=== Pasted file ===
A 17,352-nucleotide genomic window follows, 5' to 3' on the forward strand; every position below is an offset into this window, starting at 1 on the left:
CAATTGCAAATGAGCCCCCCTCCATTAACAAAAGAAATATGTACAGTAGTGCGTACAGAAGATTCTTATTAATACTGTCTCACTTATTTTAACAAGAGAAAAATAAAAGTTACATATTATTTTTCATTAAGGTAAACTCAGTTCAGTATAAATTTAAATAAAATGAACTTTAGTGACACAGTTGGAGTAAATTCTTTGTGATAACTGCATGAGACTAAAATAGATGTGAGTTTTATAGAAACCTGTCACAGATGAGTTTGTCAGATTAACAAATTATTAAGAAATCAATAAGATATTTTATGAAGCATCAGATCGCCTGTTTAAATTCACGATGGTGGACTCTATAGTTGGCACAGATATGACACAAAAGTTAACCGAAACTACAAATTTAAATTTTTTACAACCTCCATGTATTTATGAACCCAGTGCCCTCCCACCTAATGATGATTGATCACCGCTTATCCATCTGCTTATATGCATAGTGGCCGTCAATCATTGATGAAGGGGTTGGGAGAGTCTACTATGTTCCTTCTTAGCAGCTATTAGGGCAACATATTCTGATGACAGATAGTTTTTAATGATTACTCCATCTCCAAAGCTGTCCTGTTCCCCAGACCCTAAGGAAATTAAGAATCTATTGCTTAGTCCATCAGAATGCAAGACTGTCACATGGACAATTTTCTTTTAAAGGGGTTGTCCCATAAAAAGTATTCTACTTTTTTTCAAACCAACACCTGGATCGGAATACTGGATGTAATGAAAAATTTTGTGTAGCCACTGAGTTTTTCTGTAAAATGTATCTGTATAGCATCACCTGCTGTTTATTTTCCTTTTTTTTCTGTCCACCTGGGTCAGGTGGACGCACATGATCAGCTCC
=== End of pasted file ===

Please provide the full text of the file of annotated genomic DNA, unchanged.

A 17,352-nucleotide genomic window follows, 5' to 3' on the forward strand; every position below is an offset into this window, starting at 1 on the left:
CAATTGCAAATGAGCCCCCCTCCATTAACAAAAGAAATATGTACAGTAGTGCGTACAGAAGATTCTTATTAATACTGTCTCACTTATTTTAACAAGAGAAAAATAAAAGTTACATATTATTTTTCATTAAGGTAAACTCAGTTCAGTATAAATTTAAATAAAATGAACTTTAGTGACACAGTTGGAGTAAATTCTTTGTGATAACTGCATGAGACTAAAATAGATGTGAGTTTTATAGAAACCTGTCACAGATGAGTTTGTCAGATTAACAAATTATTAAGAAATCAATAAGATATTTTATGAAGCATCAGATCGCCTGTTTAAATTCACGATGGTGGACTCTATAGTTGGCACAGATATGACACAAAAGTTAACCGAAACTACAAATTTAAATTTTTTACAACCTCCATGTATTTATGAACCCAGTGCCCTCCCACCTAATGATGATTGATCACCGCTTATCCATCTGCTTATATGCATAGTGGCCGTCAATCATTGATGAAGGGGTTGGGAGAGTCTACTATGTTCCTTCTTAGCAGCTATTAGGGCAACATATTCTGATGACAGATAGTTTTTAATGATTACTCCATCTCCAAAGCTGTCCTGTTCCCCAGACCCTAAGGAAATTAAGAATCTATTGCTTAGTCCATCAGAATGCAAGACTGTCACATGGACAATTTTCTTTTAAAGGGGTTGTCCCATAAAAAGTATTCTACTTTTTTTCAAACCAACACCTGGATCGGAATACTGGATGTAATGAAAAATTTTGTGTAGCCACTGAGTTTTTCTGTAAAATGTATCTGTATAGCATCACCTGCTGTTTATTTTCCTTTTTTTTCTGTCCACCTGGGTCAGGTGGACGCACATGATCAGCTCC